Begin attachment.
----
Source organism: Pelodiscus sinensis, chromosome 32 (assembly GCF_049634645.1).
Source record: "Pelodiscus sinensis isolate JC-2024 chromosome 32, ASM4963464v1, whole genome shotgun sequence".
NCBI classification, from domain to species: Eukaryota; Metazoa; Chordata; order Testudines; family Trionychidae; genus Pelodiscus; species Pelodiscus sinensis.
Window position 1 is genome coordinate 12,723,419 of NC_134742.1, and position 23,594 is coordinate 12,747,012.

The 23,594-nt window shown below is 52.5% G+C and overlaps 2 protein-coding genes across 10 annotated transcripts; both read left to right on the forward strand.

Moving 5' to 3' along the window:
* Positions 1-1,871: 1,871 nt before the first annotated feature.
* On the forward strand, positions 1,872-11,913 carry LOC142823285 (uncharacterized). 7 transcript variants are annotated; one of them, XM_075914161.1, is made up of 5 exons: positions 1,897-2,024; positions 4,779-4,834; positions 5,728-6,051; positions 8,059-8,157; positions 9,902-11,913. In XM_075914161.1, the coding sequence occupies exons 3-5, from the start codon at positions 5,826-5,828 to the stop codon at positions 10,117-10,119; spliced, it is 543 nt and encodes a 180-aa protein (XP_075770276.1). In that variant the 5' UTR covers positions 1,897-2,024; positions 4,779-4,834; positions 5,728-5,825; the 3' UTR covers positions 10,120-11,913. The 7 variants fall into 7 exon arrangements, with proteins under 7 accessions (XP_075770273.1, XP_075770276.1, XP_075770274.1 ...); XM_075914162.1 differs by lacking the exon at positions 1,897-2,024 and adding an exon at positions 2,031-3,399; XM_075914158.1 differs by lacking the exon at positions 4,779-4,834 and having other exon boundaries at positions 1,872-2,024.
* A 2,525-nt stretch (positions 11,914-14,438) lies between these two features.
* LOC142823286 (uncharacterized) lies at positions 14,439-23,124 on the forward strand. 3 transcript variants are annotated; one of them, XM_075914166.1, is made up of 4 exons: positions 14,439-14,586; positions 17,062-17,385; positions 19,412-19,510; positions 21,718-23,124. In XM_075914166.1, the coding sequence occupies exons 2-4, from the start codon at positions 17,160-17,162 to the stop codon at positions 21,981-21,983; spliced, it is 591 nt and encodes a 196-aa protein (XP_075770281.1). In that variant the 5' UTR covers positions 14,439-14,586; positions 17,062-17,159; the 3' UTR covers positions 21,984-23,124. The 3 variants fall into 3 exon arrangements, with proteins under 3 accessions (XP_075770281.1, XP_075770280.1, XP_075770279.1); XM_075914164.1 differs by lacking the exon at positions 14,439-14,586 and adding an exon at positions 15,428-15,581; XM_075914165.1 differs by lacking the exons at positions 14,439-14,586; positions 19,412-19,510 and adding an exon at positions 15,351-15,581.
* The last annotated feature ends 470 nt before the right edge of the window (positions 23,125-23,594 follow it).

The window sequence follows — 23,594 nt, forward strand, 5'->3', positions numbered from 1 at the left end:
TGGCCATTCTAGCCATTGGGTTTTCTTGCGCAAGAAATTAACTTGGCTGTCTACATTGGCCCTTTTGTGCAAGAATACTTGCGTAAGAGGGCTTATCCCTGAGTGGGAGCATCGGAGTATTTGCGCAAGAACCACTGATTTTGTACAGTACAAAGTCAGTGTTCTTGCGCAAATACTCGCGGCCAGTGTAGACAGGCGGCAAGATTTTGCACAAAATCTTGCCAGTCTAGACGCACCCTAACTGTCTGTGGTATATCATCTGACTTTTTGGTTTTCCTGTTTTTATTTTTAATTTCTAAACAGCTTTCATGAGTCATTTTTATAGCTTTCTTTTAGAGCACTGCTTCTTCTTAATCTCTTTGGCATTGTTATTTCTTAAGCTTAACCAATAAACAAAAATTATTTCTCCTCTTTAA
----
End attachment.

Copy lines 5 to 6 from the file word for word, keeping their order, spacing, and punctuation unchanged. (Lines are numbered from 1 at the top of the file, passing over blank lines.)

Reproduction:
The 23,594-nt window shown below is 52.5% G+C and overlaps 2 protein-coding genes across 10 annotated transcripts; both read left to right on the forward strand.

Moving 5' to 3' along the window: